2011 NASCAR Media Tour: Day 3
The 29th annual NASCAR Sprint Media Tour hosted by Charlotte Motor Speedway rolled along on Wednesday with Day Three of the four-day event, featuring visits with Richard Petty Motorsports and Hendrick Motorsports.
Leading off the day was a first-of-its-kind press event for the tour, as hundreds of media members visited a new Furniture Row retail store near Concord, N.C. for a press event with Furniture Row Racing.
Based in Furniture Row owner Barney Visser’s hometown of Denver, Colo., Furniture Row Racing is far removed from most of the NASCAR race teams that make their home in the Charlotte area. A single-car team with a technical alliance with Richard Childress Racing, Furniture Row Racing plans on running the full season again in 2011 with Regan Smith returning to drive the no. 78 Chevrolet.
Smith, the 2008 Sprint Cup Rookie of the Year, managed to qualify for all 35 events in 2010, posting a season-best finish of 12th in two races, ending the season 28th in points, which guarantees the team a spot in the first five races of the 2011 season.
“From my standpoint and the team’s standpoint, if we can continue to build on the way we finished last year, that is what our goals are,” said Smith. “We want to make the same level of progression this year and step up. I think the team can run in the top 10 consistently. That’s exciting for us. I have been here three years now and saw where we came from to where it is today. It’s been a lot of hard work, I know. It’s been kind of neat to see this whole program grow.”
After running a four-car stable in 2010, RPM has been pared down to two teams, bringing back A.J. Allmendinger to drive the iconic no. 43 and adding Australian driver Marcos Ambrose to replace the departing Kasey Kahne in the no. 9 Ford Fusion.
2010 will be best remember as one of the most trying years in the history of Richard Petty Motorsports. After struggling financially in 2008, Petty merged with Gillett Evernham Motorsports in 2009 and then merged again with Yates Racing in 2010.
While struggling to keep the team afloat in the face of the global economic crisis, the team floundered on the race track, posting no victories and missing out on the Chase.
As the teams financial woes continued, some speculated that RPM could close it’s doors any day, but late in the season, Petty himself re-acquired control of the team with the help of two investment companies - Medallion Financial Corp. and DGB Investments – and is once again assuming day-to-day operation of the team.
“We had a pretty rough time last year,” Petty said, “but everybody stayed with us. The sponsors stayed with us through the winter and came back on board for the new season. I have to give our crew a lot of credit. For the last five or six races, they didn’t know if they were going to have a job the next week, but they stepped it up, the drivers stepped it up, and we ended up with a pretty good season.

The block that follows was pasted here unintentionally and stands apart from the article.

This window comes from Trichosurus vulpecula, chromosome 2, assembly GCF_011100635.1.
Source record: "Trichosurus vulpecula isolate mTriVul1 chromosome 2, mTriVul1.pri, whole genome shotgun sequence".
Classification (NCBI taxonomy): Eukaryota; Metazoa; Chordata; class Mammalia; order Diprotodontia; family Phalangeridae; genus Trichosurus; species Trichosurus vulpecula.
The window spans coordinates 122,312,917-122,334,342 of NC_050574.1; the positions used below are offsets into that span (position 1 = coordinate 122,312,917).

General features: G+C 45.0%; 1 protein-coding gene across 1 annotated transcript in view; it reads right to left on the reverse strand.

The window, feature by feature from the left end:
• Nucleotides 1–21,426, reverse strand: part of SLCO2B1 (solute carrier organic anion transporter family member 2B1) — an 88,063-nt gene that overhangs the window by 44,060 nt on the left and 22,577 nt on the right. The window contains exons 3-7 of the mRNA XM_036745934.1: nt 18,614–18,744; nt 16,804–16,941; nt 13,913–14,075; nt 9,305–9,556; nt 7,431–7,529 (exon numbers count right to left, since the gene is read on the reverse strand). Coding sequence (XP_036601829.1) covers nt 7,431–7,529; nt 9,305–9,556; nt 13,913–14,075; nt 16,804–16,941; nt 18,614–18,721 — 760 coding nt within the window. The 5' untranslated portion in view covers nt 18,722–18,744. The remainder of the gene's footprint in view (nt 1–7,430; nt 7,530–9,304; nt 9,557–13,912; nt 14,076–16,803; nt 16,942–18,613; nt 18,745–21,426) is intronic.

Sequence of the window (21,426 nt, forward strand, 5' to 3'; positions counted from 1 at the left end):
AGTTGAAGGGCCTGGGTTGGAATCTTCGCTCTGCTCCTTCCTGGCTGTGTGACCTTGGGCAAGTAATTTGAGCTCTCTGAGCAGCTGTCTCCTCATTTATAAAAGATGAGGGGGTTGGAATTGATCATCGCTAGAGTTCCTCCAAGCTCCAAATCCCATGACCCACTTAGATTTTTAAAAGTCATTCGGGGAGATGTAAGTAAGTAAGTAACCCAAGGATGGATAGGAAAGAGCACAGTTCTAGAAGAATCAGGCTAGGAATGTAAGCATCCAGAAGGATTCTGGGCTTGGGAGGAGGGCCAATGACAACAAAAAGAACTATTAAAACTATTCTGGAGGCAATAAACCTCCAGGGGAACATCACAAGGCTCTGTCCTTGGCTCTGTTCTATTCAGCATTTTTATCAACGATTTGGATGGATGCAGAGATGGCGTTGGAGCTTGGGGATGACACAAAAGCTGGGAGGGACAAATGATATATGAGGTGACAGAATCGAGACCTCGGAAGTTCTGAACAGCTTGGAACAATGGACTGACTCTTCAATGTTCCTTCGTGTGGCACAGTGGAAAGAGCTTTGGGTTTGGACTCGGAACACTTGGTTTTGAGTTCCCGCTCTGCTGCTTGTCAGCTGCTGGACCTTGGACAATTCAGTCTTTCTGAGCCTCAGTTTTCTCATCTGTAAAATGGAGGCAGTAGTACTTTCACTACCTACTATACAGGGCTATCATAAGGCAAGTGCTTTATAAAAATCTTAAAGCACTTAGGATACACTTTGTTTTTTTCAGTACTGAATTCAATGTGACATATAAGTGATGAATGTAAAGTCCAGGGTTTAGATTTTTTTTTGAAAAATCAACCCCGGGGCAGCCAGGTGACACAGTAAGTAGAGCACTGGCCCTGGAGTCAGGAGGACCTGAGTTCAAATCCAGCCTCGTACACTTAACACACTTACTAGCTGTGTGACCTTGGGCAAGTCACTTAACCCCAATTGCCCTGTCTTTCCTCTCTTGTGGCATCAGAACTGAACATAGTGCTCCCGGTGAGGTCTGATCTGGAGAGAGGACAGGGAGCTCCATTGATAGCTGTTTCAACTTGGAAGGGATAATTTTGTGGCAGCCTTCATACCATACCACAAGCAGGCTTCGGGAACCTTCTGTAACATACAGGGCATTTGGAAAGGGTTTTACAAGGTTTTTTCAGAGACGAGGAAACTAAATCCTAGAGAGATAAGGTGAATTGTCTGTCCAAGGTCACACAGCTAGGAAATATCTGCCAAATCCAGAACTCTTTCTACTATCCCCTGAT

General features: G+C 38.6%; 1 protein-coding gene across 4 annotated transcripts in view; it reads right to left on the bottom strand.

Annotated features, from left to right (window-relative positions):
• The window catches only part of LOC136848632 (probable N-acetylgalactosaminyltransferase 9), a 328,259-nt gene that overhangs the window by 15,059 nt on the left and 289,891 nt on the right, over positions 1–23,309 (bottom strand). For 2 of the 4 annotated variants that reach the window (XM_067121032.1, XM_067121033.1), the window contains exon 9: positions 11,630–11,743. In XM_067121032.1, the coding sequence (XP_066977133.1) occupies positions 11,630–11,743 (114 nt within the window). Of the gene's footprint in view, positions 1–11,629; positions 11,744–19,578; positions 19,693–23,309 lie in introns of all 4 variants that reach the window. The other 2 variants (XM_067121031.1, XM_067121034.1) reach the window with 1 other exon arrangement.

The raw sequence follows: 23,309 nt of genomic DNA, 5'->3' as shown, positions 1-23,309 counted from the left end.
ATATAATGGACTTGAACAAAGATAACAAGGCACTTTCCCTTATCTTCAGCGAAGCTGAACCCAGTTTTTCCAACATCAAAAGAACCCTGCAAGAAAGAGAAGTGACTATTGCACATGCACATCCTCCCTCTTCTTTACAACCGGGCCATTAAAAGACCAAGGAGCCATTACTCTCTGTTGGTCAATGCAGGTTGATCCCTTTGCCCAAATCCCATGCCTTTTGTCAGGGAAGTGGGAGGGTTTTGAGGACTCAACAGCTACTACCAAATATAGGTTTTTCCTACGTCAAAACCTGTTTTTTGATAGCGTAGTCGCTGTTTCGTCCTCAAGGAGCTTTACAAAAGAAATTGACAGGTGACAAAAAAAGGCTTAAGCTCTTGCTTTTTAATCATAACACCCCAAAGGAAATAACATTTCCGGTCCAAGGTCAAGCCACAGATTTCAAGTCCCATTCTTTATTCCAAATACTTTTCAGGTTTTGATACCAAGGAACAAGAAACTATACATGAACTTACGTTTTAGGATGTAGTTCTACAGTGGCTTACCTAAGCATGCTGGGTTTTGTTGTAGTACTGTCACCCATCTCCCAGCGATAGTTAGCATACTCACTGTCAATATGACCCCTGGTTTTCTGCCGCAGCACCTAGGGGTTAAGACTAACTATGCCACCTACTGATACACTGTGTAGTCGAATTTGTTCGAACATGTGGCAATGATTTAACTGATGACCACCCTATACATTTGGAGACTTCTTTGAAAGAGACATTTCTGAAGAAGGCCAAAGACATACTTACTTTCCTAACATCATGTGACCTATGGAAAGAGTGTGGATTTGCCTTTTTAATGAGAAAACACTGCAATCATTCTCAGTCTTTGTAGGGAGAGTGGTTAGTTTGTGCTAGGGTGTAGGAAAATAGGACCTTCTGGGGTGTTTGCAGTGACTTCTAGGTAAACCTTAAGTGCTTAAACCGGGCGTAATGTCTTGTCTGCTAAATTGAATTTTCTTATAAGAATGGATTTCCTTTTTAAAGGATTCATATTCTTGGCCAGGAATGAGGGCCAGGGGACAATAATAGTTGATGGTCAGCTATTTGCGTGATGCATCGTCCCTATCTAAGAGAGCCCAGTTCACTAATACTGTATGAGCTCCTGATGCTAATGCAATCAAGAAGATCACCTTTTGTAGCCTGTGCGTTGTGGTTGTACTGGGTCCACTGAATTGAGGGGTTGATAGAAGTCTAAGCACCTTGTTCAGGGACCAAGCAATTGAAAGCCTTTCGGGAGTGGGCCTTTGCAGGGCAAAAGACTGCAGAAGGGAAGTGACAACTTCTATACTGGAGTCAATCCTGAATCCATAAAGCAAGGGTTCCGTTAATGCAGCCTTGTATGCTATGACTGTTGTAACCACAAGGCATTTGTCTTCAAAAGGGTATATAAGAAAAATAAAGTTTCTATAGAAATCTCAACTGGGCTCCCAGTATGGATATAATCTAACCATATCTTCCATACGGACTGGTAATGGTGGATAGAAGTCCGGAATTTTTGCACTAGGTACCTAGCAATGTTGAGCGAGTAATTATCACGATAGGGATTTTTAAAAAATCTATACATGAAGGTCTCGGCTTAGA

“The last five weeks of the season, it was Wednesday before we even knew if we were going to be able to go to the racetrack. And that was five races we had to piece together. It was beg, borrow and steal to get to the next race. While we were piecing that together, we were also taking to medallion and talking to other investors about the 2011 season. It all worked out, and here we are ready to start again.”
2010 ended up a high note for the team, with Jimmie Johnson staging a late season comeback to win a fifth-straight Sprint Cup title, but at the mid-season point, it had looked as though the magic the team found in 2009 was gone.
After Johnson, Martin and Gordon finished 1-2-3 in points in 2009 with a combined 13 victories, Martin and Gordon were shutout in 2010. Although Johnson and Gordon made Chase for the Sprint Cup, Martin missed the cut.
To try and light a fire under his teams in 2011, team owner Rick Hendrick swapped crew chiefs among three of his teams, with Earnhardt’s crew chief Lance McGrew going to Mark Martin’s team while Martin’s crew chief Alan Gustafson going with Jeff Gordon. Gordon’s former crew chief, Steve Letarte with now turn the wrenches on Earnhardt, Jr.’s no. 88 Chevrolet.
“We needed to something to stimulate us, and we needed a reason to get excited about this year, and more than that, I felt like the matchups were the best that would help us all,” said Hendrick. “When you just rotate the seats, and everything else stays the same, it fires up everybody because it put everybody on point. We were behind in a lot of areas, so we had to catch up. I could feel it toward the end of the year that we were gaining in some areas where we were behind.
“All I can tell you I’m determined to every year to try to make each team as good as they can be. I feel real good about these changes, but can I guarantee you that I’ll have four cars in the chase? I guarantee you that if we don’t I’ll keep working on it, that’s all I can say.”
As the 10th anniversary of the passing of Dale Earnhardt approaches on Feb. 18, perhaps no one is more cognizant of the date than Earnhardt, Jr., who finished second behind Michael Waltrip in his father’s final race.
Amidst all the tributes and ceremonies planned to honor the late seven-time champion on the anniversary, Earnhardt, Jr. hopes the focus is on his father and his accomplishments, and not on himself.
“Everyone knows what he was to the sport, and what’s important to me that he is remembered for what he was on and off the track. I has nothing to do with me, it shouldn’t have anything to do with me,” said Earnhardt. Jr. “It’s about his life, with the anniversary coming up, it should be about him. I understand my connection to him, I understand that I should be able shed some kind of light on what the day or how it make me feel, but it really doesn’t matter. What matters is what he was and who he was on the track. I want it to be as great as it can for him.
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